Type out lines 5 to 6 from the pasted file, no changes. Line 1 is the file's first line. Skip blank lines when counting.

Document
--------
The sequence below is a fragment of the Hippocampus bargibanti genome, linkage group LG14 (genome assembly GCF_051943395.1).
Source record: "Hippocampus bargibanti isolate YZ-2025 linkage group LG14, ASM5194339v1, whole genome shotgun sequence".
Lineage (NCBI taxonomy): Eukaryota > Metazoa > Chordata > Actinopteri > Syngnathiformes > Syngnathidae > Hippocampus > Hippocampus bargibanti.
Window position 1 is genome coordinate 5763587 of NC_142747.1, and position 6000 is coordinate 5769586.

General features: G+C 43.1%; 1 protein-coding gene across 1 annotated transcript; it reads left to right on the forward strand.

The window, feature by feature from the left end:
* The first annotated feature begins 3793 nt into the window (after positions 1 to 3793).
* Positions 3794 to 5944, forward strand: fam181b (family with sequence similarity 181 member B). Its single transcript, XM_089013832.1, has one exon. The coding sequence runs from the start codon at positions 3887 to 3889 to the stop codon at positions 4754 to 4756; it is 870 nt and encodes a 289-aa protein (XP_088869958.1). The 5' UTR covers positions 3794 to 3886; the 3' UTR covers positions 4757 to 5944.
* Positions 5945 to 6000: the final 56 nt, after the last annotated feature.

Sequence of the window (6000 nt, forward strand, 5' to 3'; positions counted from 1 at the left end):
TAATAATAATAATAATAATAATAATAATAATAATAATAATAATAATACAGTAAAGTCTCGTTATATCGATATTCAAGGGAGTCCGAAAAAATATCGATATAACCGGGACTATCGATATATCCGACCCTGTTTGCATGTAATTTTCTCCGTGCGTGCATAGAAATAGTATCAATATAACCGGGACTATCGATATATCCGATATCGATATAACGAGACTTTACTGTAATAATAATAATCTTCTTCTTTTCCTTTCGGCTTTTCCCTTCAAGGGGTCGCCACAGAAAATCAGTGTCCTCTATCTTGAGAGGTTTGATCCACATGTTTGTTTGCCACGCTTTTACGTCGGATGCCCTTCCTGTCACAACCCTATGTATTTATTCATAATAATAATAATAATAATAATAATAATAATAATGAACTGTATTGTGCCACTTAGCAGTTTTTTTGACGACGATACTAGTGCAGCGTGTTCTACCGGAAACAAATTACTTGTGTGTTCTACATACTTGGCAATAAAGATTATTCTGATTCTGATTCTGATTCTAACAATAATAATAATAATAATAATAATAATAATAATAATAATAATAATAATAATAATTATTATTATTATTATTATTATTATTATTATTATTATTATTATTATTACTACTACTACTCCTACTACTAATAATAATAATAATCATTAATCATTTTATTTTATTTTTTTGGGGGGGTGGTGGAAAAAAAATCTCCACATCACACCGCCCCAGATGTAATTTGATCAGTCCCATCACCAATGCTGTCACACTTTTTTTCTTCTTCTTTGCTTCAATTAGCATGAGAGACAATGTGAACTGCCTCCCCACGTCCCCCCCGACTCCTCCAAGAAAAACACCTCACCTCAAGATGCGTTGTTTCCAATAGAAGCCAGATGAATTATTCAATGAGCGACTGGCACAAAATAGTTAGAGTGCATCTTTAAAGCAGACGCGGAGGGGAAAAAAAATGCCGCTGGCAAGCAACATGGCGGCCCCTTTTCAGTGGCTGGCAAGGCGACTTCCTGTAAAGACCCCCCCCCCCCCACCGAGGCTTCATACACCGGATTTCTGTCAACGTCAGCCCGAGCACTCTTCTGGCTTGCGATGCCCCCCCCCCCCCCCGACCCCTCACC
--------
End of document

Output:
General features: G+C 43.1%; 1 protein-coding gene across 1 annotated transcript; it reads left to right on the forward strand.

The window, feature by feature from the left end: